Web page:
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Animals

State

your name for purposes of identification

how can I when it’s failed

better a border made of water

harder to cross

each seed is different

like each tongue

how many heads

was the right question to ask

Bottleglass

go ahead tread on me
see if I care I am already
unhuggable as a cactus
and too big to fit on any
lap keep your excuses
short or better yet keep
them to yourself any

The New World

Do I have to talk about fear? 
So much has already been said 
about hidden spiders, compass needles
lodged in the soft of an eye. 

Marc Burckhardt’s Notes to Self

Recently, painter Marc Burckhardt has been in a deep “visual conversation” with literature—specifically, with Petrarch’s Triumphs, a sequence of poems from the Italian Renaissance in which Love, Chastity, Death, Fame, Time, and Eternity each overcomes the other. Burckhardt first came across Triumphs nearly a year ago, while working on a series based on Dante’s Inferno. As he often does with literary works, he looked into their visual history, and in doing so found “a deep well of imagery—stuff I recognized through a kind of peripheral appreciation.” Since then, working between studios in Austin, Texas, and Bremen, Germany, he’s has been studying, sketching, crumpling sketches, starting over, and taking notes for a series of allegorical paintings that reflect his personal connection to Petrarch’s themes, to be included in an October show at Gallery Shoal Creek, in Austin, Texas.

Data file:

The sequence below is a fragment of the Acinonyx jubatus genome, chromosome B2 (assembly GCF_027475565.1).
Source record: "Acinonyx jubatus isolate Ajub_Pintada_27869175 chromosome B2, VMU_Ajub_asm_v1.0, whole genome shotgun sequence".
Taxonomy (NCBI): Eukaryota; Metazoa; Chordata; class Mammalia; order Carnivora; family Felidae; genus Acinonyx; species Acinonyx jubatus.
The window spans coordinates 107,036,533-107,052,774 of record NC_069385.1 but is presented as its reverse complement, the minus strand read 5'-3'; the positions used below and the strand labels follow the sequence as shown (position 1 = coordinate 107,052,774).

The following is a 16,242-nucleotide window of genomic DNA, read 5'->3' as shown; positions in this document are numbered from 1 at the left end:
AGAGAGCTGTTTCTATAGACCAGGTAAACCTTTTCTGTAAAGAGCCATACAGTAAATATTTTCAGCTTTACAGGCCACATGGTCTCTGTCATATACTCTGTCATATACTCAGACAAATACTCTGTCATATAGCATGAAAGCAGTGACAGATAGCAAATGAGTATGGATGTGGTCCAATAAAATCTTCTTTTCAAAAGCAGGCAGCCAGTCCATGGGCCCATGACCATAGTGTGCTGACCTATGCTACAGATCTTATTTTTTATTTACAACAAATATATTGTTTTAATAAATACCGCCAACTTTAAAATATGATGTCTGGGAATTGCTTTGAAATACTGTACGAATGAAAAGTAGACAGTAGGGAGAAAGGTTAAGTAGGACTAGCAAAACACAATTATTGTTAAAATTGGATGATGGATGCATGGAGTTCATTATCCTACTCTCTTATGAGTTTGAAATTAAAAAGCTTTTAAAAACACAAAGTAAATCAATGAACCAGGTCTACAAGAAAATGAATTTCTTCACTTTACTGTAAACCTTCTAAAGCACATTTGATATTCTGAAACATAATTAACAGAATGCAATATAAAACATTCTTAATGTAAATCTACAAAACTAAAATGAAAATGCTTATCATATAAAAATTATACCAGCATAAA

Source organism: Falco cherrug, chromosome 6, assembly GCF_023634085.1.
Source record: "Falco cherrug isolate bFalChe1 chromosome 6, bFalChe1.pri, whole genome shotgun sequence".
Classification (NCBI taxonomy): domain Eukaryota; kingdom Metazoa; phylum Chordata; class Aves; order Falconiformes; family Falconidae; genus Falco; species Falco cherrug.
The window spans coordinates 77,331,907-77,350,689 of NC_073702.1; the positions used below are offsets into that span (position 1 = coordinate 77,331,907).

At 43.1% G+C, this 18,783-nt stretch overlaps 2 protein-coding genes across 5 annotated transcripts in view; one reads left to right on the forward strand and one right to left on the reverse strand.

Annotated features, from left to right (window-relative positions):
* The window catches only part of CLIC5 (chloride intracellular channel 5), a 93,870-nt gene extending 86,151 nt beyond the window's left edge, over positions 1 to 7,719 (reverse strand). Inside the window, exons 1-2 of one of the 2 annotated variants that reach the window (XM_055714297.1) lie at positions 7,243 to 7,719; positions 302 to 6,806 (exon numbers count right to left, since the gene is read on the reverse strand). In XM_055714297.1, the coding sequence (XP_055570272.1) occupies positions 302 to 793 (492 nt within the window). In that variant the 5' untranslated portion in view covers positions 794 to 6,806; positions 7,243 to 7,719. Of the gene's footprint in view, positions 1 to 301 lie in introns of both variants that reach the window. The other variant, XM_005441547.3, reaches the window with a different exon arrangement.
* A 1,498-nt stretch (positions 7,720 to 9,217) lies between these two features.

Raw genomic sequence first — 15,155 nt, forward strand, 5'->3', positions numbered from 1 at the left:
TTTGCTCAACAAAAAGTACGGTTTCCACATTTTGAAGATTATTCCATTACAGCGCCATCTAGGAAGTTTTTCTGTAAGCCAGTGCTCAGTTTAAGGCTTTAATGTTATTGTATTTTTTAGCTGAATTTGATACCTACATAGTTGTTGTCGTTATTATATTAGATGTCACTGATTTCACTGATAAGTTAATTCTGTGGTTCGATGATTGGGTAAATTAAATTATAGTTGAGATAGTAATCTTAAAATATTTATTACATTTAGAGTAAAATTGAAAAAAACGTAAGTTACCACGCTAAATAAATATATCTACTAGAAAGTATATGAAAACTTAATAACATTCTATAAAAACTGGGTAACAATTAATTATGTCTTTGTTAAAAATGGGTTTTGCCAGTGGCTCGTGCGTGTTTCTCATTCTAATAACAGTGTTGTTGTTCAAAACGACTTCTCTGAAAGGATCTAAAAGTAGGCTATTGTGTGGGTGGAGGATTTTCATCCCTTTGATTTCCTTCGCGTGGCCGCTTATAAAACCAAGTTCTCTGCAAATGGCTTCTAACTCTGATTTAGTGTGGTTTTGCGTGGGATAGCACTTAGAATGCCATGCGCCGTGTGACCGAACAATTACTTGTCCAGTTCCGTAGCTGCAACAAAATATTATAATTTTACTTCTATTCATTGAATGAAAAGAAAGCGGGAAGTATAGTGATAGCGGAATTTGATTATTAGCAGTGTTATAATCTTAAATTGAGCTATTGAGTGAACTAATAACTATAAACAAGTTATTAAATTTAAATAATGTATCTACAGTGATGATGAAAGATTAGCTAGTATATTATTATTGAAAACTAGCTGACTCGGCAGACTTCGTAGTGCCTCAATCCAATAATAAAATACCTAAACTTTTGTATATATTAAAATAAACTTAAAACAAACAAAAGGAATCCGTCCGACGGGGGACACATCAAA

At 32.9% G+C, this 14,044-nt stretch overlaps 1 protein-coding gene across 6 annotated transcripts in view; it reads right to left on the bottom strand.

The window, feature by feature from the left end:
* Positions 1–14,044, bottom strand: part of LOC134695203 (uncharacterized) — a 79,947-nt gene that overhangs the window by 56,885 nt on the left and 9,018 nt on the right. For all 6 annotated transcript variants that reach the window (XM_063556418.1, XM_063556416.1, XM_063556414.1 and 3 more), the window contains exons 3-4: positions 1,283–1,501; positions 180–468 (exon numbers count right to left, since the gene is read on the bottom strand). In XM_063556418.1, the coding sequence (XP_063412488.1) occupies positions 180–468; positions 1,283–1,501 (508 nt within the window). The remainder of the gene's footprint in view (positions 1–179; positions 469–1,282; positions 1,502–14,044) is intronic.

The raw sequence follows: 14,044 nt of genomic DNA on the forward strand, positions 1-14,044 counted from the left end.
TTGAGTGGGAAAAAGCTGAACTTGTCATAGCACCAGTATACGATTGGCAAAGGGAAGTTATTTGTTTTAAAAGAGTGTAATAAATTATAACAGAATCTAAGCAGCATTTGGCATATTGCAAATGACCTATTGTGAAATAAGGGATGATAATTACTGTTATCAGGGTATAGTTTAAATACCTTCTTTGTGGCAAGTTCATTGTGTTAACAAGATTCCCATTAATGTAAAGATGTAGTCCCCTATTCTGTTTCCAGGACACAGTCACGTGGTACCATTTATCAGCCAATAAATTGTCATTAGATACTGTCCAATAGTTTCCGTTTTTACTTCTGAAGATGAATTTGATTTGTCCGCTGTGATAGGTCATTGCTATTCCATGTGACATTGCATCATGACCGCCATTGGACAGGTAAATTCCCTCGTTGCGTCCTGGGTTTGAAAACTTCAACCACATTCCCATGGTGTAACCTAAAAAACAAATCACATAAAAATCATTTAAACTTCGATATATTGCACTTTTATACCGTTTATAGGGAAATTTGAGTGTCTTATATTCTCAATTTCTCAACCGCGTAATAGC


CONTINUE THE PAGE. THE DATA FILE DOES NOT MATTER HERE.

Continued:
The Story of My Teeth.  By Valeria Luiselli.  Translated by Christina MacSweeney. Coffee House, 2015. 184p. PB, $16.95.

The Art of the Steal

As we discussed some of his favorite authors—from Heinrich von Kleist and Virginia Woolf to Jack Kerouac and Jayne Anne Phillips—Doctorow asked: “What can you steal from these writers?”

Photo by Andrew Kornylak

Forty Acres and a Year

Even with the challenge of below normal rainfall, spring turned out to be a beautiful time of year at Charlane Plantation. While the drought continues, the good news is that we have had rain at critical times, which for the most part has kept the woods green and beautiful—and the wildlife happy and healthy.